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How Many Sessions?

My son is 12 years old. He plays cricket, football, waterpolo, and some running. He also just competed in the Nationals for swimming.

He is now being asked to step up to a minimum of 5 sessions (4 x 2 hours, 1 land training) and really do 6-7 sessions for swimming.

We recognise that to make this commitment he will have to drop some other sports. However we do think that such a commitment will cause him to burn-out and drop swimming competitively.

In your opinion of athletes who eventually become olympic or elite swimmers; how many sessions should he be doing, given he will be gaining some fitness from his other sports.

Your question is a difficult one to answer because every child is different.

In regards to the training, many of the strong 12 year olds in Australia would be training 5 to 7 sessions per week, so what he is being advised to do is in line with what many other good 12 year olds are doing.

There are many misconceptions in regards to ‘burnout’ in swimming. I am not a believer in burn out, rather children will make different choices as they go through life and if they have done one sport for a while and then choose to try something else, and they are making a choice to change their focus. I have seen many many swimmers who have trained 5 to 8 sessions a week at a young age and go on to represent their country and others who have done the same when they are young and not swum past the age of 14 years. Ultimately your son will need to make choices on what he can physically fit in to his schedule and he needs to be guided by what he loves doing.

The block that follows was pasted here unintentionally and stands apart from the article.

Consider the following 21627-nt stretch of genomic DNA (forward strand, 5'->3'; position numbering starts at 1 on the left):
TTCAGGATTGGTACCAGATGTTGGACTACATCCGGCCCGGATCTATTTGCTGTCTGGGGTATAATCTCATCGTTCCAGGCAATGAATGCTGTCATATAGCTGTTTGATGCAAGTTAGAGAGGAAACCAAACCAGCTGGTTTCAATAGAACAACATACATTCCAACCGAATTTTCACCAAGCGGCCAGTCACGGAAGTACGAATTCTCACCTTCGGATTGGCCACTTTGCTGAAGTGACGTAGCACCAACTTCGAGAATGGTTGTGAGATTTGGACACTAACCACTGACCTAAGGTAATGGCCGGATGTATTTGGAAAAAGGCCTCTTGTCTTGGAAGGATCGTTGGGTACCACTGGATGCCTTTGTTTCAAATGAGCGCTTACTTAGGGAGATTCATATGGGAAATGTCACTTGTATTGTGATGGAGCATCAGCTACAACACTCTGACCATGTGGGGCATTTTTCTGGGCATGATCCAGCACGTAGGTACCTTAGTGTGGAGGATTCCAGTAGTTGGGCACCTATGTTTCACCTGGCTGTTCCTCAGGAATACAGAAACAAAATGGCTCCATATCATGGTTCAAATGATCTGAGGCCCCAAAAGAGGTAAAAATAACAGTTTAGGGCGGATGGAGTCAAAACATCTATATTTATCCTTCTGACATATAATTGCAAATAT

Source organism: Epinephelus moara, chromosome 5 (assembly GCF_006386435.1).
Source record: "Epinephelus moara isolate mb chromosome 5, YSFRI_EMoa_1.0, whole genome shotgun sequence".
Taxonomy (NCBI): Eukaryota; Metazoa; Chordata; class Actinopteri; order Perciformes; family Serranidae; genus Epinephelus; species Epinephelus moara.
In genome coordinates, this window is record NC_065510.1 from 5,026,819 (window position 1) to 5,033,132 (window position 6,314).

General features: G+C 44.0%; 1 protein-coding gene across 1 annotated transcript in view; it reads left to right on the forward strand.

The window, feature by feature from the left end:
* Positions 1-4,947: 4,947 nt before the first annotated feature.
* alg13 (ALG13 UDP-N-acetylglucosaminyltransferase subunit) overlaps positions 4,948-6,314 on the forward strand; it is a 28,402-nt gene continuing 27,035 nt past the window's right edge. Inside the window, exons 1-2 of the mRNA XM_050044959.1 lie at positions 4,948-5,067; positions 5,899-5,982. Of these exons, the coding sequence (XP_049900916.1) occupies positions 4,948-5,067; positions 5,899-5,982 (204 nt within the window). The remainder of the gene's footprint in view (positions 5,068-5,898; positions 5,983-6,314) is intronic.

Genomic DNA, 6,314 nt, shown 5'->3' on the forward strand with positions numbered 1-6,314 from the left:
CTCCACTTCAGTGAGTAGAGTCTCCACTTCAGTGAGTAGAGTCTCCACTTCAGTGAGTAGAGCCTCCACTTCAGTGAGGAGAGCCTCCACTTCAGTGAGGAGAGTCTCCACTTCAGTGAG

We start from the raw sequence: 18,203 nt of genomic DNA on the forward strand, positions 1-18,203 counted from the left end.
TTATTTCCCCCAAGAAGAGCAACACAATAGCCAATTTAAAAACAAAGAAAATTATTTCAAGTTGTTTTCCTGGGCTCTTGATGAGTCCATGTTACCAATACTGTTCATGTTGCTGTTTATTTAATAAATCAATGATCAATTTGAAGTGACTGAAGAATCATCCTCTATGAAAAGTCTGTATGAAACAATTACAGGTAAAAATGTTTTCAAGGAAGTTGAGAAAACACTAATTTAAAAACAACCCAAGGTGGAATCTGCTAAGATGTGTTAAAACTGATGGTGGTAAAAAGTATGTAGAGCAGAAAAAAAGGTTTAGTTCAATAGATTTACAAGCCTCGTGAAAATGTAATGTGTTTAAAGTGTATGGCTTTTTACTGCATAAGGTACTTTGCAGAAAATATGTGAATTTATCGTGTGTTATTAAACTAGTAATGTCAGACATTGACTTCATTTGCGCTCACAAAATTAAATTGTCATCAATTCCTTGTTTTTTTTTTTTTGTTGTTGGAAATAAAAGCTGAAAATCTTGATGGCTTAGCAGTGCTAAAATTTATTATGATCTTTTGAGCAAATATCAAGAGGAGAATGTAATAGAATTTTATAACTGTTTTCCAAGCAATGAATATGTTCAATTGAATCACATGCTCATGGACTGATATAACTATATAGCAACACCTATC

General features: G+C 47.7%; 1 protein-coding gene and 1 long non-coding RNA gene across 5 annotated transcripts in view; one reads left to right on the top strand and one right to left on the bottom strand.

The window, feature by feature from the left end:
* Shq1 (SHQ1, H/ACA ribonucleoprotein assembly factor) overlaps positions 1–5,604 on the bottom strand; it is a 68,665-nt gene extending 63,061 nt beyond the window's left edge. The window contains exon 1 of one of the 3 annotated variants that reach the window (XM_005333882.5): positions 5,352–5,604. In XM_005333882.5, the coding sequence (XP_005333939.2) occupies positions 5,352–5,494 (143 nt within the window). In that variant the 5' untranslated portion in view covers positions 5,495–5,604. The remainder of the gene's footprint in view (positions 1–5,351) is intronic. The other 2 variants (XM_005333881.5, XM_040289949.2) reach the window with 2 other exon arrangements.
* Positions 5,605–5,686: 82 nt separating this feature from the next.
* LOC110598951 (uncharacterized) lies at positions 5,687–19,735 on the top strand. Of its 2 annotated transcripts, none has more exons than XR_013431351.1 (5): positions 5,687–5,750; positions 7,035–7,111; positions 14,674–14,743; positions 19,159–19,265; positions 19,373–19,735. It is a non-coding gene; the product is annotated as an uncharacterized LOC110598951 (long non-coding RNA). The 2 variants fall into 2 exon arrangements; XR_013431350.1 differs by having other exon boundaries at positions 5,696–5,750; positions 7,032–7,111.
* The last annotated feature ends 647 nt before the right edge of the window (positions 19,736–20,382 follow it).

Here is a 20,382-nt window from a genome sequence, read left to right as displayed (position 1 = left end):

Competitive swimming is quite tough however it also has many benefits for a child’s development (both in and out of the water) and also assists with fitness for a multitude of other sports.

A majority of swimmers of swimmers who go on to represent their country in swimming lay a solid foundation by training between 5 to 8 sessions per week around the age of 12 years. There are also a smaller number who may not train this often when young and still come through to swim at an elite level when they are older.

The Swimming Expert

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